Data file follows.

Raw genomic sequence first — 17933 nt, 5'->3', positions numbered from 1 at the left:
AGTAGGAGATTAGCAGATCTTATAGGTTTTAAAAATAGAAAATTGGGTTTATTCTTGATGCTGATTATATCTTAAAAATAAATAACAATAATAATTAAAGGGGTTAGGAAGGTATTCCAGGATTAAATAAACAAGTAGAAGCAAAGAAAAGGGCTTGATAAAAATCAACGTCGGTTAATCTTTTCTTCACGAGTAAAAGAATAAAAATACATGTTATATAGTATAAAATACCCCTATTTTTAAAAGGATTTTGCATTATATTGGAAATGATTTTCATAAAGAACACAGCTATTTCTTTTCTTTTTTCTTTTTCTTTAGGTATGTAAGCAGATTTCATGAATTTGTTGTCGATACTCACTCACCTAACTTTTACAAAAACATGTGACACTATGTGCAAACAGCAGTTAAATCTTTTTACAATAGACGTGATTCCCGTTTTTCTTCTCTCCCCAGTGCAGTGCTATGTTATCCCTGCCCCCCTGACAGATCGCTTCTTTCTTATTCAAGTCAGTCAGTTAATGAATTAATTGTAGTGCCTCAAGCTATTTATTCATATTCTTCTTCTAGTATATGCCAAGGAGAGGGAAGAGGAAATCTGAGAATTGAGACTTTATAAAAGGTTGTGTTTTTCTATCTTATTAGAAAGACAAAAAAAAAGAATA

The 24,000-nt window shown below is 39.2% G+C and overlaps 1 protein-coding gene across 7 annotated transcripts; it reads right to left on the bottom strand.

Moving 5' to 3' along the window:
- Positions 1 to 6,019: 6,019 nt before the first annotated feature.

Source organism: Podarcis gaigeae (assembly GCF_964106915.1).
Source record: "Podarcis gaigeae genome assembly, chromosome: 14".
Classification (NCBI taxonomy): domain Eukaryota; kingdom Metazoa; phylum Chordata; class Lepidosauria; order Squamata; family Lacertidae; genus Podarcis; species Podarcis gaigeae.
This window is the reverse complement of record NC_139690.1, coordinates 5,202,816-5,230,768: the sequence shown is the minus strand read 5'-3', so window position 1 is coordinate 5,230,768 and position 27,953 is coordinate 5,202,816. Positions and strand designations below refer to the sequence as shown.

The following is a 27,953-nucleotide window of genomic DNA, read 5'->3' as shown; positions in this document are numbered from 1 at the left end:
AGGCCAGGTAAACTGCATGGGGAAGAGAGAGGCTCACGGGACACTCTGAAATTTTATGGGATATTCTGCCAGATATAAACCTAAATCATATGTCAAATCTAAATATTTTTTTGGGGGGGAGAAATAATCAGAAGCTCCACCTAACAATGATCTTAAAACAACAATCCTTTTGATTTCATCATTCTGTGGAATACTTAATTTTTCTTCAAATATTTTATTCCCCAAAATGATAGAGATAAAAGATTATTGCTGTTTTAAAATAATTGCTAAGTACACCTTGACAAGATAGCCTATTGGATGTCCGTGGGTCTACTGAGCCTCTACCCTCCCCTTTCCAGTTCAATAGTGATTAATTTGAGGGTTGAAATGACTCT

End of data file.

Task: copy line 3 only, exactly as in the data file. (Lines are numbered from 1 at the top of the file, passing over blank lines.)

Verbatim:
The 24,000-nt window shown below is 39.2% G+C and overlaps 1 protein-coding gene across 7 annotated transcripts; it reads right to left on the bottom strand.